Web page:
NOT really knowing what it does to the environment or to the food forest, I grabbed balai-lamok by the neck. It was only later that I learned that it is named balai-lamok because mosquito-like insects stay on it. Ilocanos called it then balai-lamok. It is also called Alitaptap in Tagalog, kankanti in Pangasinan and I presume it is also called kankanti in Ilocano. By the way, my friend from Besao volunteers that it is plainly called “firefly’’ where she grew up.
If there was any good reason to plant native trees, I would go for those that would support wildlife. I have been an advocate of fireflies (mind you! Had there been any chance to see that movie again I will gladly oblige, albeit the location for fireflies watching is not really there.)
I had the chance to see fireflies in their number in Catanduanes and I have not returned for the blissfull sight that is almost magical. Never did I imagine planting a native tree that will house fireflies.
Our balai-lamok was already two-meter long at the mini-nursery when I uprooted it to be outplanted in a more spacious area. Sadly its main taproot stayed behind and the outplanted seedling wilted, as I had expected. All its leaves fell off but of all surprises, from where the leaves fell, new twigs emerged.
Next I balled out the taproot about a foot long and tried to plant it again. After about a month, new plants came out of the taproot. I think I had four new seedlings that I gave away, two of these to fellow native tree enthusiasts.
Wait, there’s more! Where it used to grow, more wildlings were growing. That is how prolific this native tree is.
Balai-lamok, also called salimbobog, is among Philippine native trees being marketed for its beautiful flowers.which Imistakenly said were red, because I mistook it for Mami-mali, another park tree. One writer likened it to Japan’s sakura but I doubt it. Salimbobog may be more beautiful. Ours is not yet flowering. But even the leaves, three pronged, are beautiful. By the time this balai-lamok blooms I am expecting more birds and butterflies to hover around it. I am trying not to sweep under it hoping some firefly larvae would be growing under the leaves.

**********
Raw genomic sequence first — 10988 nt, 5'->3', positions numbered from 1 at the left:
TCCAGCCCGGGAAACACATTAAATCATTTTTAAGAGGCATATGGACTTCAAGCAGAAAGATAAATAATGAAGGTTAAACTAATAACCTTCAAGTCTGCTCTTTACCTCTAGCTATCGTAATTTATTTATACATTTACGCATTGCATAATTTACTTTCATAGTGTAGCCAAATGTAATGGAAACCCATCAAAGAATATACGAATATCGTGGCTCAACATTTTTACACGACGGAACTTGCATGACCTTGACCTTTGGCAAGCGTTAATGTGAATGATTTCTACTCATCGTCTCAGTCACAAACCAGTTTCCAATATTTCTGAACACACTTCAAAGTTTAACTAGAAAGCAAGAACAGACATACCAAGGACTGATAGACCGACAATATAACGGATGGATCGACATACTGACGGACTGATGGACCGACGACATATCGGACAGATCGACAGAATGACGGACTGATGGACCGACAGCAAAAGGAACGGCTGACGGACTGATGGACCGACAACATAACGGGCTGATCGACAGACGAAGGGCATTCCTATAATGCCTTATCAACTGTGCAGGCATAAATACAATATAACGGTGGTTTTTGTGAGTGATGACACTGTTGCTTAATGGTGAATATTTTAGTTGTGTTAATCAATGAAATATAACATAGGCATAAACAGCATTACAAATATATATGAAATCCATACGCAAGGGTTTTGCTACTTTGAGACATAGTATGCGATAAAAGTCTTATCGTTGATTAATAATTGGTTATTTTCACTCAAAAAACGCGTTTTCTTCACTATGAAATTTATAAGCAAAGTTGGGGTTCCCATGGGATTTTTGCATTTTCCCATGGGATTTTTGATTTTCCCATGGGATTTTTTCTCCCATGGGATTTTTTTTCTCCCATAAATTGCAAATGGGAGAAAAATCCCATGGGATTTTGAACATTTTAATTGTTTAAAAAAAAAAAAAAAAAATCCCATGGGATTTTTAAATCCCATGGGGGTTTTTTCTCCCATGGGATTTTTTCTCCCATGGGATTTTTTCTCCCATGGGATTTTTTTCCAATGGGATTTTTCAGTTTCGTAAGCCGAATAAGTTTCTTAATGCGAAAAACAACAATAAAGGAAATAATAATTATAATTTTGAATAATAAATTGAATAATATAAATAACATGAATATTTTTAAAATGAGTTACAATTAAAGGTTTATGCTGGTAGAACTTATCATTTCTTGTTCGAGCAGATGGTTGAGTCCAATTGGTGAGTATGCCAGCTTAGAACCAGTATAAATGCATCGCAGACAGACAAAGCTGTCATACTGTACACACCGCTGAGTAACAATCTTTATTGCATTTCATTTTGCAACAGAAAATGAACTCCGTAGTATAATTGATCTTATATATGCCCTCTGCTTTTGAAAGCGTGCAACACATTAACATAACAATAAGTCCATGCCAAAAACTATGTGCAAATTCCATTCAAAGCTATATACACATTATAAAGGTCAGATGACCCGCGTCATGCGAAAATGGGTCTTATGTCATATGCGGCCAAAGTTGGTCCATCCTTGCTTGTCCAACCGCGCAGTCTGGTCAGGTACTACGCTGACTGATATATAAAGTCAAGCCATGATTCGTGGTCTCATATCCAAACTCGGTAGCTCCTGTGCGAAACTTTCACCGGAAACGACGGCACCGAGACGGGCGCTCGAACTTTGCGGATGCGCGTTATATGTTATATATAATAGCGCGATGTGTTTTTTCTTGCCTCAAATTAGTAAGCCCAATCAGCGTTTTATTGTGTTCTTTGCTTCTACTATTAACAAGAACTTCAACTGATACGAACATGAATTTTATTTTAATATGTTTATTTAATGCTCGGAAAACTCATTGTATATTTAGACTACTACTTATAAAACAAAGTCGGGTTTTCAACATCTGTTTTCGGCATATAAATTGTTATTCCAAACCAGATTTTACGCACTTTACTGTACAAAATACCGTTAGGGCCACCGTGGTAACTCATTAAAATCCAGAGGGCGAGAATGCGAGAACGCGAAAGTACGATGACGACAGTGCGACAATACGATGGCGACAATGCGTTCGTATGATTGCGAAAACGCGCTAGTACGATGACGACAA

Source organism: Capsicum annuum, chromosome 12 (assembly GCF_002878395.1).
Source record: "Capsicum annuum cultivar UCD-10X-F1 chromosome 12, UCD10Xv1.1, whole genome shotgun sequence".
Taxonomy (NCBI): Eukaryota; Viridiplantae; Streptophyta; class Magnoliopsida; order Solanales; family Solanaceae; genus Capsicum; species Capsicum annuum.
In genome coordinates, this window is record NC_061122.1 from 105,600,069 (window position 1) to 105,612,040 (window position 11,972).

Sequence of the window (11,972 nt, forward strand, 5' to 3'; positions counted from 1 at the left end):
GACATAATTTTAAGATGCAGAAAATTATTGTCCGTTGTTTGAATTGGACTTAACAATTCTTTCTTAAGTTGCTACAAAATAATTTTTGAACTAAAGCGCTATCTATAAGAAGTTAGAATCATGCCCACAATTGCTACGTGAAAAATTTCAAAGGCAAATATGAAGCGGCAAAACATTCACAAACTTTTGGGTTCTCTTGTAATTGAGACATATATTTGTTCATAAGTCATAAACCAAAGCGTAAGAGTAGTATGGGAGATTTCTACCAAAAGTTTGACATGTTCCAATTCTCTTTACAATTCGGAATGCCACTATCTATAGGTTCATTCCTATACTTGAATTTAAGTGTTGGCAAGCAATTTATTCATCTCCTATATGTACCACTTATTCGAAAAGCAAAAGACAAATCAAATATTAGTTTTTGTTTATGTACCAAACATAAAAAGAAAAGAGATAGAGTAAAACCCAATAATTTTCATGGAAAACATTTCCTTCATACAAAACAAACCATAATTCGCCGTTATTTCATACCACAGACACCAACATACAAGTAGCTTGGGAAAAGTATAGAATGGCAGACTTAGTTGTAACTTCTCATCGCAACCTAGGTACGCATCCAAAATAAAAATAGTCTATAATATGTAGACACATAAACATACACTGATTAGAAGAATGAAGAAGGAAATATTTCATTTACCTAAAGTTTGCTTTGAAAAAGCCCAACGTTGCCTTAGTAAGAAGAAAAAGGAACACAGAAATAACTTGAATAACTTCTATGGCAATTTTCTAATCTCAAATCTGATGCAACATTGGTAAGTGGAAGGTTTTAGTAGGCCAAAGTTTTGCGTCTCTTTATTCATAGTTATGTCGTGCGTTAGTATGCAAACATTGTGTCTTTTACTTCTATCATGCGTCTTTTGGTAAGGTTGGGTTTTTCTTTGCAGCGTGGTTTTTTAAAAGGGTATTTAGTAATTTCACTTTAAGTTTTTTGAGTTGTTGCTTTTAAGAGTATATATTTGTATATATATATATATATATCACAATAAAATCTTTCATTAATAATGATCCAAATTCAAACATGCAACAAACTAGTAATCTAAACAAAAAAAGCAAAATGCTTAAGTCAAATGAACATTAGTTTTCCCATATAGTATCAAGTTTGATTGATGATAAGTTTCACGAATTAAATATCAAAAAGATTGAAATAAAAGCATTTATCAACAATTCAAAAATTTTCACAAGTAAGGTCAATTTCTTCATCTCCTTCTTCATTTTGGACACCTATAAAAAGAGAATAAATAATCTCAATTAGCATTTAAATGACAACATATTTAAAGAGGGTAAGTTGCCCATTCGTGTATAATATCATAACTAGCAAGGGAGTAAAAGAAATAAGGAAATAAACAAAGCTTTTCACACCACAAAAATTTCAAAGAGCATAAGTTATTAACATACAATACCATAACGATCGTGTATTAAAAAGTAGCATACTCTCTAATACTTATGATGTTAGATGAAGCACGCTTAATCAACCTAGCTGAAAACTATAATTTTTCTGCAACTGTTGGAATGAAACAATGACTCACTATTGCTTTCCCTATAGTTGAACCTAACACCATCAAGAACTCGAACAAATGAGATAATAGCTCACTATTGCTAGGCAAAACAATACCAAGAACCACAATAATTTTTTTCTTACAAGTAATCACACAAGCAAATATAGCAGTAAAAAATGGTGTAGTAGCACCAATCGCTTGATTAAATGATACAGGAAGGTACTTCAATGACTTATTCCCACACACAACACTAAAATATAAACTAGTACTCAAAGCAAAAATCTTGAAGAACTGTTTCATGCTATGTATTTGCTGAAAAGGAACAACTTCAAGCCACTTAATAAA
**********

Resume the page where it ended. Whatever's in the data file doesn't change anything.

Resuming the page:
Some claim that balai-lamok shoots and young leaves can be cooked and eaten. I have not pruned ours either. Also the fruits are edible.
Some say it is a slow-growing small tree that goes up to about 15 meters. So I have to prune our balai-lamok in time because the linemen had the electric cable pass the growing balai-lamok. If at all, it has to be tree-balled again to avoid the cable. The other wildlings are strategically placed where the garden needs them to perk up the area.
Looking at pictures of salimbobog or balai-lamok make me remember our own madre de cacao before. The flowers cover each strand of twigs and the smell is so sweet. Madre Cacao is not native and salimbobog deserves better. I just cannot help but compare the two flowering trees.
The flowering season for balai-Lamok is from January to March and I cannot wait to see mine in bloom.